Attending normal deliveries and providing pre- and post-natal care
Chemale Thi Cuc is now 24 years old. She was born in a forest where her mother delivered her assisted by a traditional birth attendant. “At that time there was no commune health centre,” says Cuc. “Things have improved over the years. When my first baby was born four years ago, the commune health centre existed but we barely knew about the services provided, and this is the reason I delivered at home.” Three months ago, Cuc delivered her second child, this time attended by Te and Cha Ma Lea Thi Hem, another recent midwife graduate based in the same village. Both of them visit Cuc’s household regularly during her pregnancy. “Everything went as planned and the mother and her daughter are now in perfect shape,” Te says during the visit.
“We do not have to worry anymore,” says Cuc’s husband. “Since the time my wife got pregnant until now, both village-based midwives have visited her, providing care before, during and after childbirth,” he adds. “They encouraged us to go to the commune health centre for the delivery and after they have been coming to visit us once per week to ensure that everything is fine and to provide us with counselling on family planning and nutrition.”
Fifteen-year-old Chamale Thi Lem, who is eight months pregnant with her first child, lives nearby and is being monitored by the village-based midwives. Lem has been to the commune health centre twice and has had check ups at her house on three other occasions. Because she is so young, this is a somewhat risky pregnancy, but “everything is going smoothly,” says Hem while checking the blood pressure of the young mother. “Since this is a normal case with no complications, we follow the common steps. First we check the blood pressure, measure the belly and see if the [mother’s] feet and legs are swollen. We also check to see that the baby’s heart is beating and then weigh the mother. In addition, we inform her about what to do should complications arise,” Hem adds.
“They are really helpful,” says Lem. “I have received a lot of information from them, and I have decided to deliver at the commune health centre because it is much safer.”
Dealing with complications
Three weeks ago Hem, the village-based midwife, received a call from another pregnant women in the village, Chamalea Thi Lum, who was going into labour. “When I arrived at her house I realized that her blood pressure was very low,” recalls Hem. “I knew about her case because Lum had gone to the commune health centre for check ups. Her baby’s head was up. I identified the complication and took her to the commune health centre, where she was attended by Loan, the midwife, while I assisted. As it was midnight we could not find a car to get to the district hospital, but Loan assessed the situation and felt confident enough to go ahead with the delivery. It took a very long time for the mother to deliver, but luckily we managed to have a successful delivery,” Hem explains with relief.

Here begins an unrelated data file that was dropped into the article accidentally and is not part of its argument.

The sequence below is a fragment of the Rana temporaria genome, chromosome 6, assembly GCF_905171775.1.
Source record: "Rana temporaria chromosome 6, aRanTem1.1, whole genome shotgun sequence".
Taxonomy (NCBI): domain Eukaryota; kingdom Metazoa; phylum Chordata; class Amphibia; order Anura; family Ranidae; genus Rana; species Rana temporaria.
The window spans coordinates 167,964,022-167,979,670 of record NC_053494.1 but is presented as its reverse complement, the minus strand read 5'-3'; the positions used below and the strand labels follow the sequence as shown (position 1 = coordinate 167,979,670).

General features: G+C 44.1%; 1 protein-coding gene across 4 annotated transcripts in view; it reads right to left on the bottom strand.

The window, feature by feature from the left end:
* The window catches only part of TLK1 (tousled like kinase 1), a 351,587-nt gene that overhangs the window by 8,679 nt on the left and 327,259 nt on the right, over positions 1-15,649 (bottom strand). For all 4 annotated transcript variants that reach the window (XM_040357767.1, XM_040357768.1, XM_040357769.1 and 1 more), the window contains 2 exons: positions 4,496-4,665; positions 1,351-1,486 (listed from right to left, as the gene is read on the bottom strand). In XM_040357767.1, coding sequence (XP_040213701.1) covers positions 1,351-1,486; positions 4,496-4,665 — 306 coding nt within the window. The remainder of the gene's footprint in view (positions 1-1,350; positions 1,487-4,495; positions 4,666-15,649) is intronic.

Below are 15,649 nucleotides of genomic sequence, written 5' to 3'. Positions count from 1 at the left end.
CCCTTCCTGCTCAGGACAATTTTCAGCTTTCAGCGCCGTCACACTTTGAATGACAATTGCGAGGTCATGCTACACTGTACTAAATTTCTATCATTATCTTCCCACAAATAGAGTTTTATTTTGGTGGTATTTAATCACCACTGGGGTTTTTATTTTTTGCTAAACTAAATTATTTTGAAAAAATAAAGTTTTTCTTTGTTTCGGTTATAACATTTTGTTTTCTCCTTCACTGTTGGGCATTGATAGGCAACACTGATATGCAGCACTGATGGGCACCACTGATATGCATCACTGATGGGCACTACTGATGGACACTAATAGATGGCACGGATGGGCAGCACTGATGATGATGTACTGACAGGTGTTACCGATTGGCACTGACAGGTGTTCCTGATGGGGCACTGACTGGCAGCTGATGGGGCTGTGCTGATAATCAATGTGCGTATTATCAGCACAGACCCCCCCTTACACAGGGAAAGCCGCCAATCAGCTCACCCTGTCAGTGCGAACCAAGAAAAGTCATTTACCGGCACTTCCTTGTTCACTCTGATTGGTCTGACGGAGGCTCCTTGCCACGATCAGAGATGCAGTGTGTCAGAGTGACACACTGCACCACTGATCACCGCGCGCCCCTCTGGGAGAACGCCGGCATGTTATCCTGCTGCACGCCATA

Policies to support the new practice
To optimize the effectiveness of this ethnic minority midwife model, supportive policies are needed. A policy framework for ethnic minority midwives within the national health system has yet to be established so the UN is working with the Ministry of Health (MOH) on this. At the same time, the Training and Science Department of the MOH is working to include the ethnic midwife training model in the regular curriculum at secondary medical schools while the Department of Human Resources is revising the MOH salary scale to include their wages.
“The UN has been advocating for ethnic minority midwives to be recognized as one of the most valuable resources for mountainous areas, since we believe they play a key role in improving maternal health,” says Bruce Campbell, the UNFPA Representative in Viet Nam. The progress made towards the official utilization of village-based ethnic midwives by the health system and the decision to strengthen the contingent of midwives in ethnic minority areas are reflected in the new National Strategy on Population and Reproductive Health, which is currently being developed. In addition, the agreement to consider the role of ethnic midwives in the national Joint Annual Health Review 2010, developed by the MOH and the Health Partnership Group (which includes development partners and stakeholders in the health sector of Viet Nam), demonstrates that all these efforts are beginning to bear fruit.